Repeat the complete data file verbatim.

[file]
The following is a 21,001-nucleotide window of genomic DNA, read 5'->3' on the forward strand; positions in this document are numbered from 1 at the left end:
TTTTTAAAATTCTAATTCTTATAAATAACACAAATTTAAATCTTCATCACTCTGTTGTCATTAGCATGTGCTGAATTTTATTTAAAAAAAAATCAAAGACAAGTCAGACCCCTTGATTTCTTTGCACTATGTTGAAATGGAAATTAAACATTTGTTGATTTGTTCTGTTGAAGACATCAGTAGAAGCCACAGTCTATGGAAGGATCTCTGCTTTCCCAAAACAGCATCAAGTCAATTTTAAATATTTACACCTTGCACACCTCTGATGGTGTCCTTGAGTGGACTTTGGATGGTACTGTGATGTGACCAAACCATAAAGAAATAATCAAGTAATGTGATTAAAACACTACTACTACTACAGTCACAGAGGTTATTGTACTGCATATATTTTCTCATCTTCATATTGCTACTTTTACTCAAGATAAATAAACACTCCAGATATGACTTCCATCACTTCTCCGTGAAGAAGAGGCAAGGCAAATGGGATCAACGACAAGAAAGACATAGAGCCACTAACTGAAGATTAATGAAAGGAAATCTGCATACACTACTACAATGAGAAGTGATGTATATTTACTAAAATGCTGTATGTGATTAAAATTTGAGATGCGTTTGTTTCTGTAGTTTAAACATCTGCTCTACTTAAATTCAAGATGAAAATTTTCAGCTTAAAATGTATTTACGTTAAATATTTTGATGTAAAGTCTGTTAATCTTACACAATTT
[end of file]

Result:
The following is a 21,001-nucleotide window of genomic DNA, read 5'->3' on the forward strand; positions in this document are numbered from 1 at the left end:
TTTTTAAAATTCTAATTCTTATAAATAACACAAATTTAAATCTTCATCACTCTGTTGTCATTAGCATGTGCTGAATTTTATTTAAAAAAAAATCAAAGACAAGTCAGACCCCTTGATTTCTTTGCACTATGTTGAAATGGAAATTAAACATTTGTTGATTTGTTCTGTTGAAGACATCAGTAGAAGCCACAGTCTATGGAAGGATCTCTGCTTTCCCAAAACAGCATCAAGTCAATTTTAAATATTTACACCTTGCACACCTCTGATGGTGTCCTTGAGTGGACTTTGGATGGTACTGTGATGTGACCAAACCATAAAGAAATAATCAAGTAATGTGATTAAAACACTACTACTACTACAGTCACAGAGGTTATTGTACTGCATATATTTTCTCATCTTCATATTGCTACTTTTACTCAAGATAAATAAACACTCCAGATATGACTTCCATCACTTCTCCGTGAAGAAGAGGCAAGGCAAATGGGATCAACGACAAGAAAGACATAGAGCCACTAACTGAAGATTAATGAAAGGAAATCTGCATACACTACTACAATGAGAAGTGATGTATATTTACTAAAATGCTGTATGTGATTAAAATTTGAGATGCGTTTGTTTCTGTAGTTTAAACATCTGCTCTACTTAAATTCAAGATGAAAATTTTCAGCTTAAAATGTATTTACGTTAAATATTTTGATGTAAAGTCTGTTAATCTTACACAATTT